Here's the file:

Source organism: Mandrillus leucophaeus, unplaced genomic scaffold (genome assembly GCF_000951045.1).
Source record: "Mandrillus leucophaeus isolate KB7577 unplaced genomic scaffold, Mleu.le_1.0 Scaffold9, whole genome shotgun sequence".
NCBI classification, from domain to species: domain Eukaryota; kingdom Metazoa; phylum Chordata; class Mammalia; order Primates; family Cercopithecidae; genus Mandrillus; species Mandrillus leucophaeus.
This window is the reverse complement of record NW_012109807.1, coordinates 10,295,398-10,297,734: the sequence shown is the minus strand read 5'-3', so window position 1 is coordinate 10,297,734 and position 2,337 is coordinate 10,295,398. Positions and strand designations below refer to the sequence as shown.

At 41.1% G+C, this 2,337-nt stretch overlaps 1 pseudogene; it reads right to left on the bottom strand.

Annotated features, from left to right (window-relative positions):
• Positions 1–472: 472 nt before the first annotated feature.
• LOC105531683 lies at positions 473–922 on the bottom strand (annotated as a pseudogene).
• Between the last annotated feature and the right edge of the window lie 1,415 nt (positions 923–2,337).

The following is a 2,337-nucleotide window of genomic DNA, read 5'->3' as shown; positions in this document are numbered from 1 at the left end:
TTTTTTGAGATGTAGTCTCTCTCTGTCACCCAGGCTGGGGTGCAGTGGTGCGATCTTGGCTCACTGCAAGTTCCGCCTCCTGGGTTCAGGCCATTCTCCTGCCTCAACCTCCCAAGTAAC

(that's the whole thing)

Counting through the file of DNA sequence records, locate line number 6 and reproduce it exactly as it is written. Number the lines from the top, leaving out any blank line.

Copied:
Annotated features, from left to right (window-relative positions):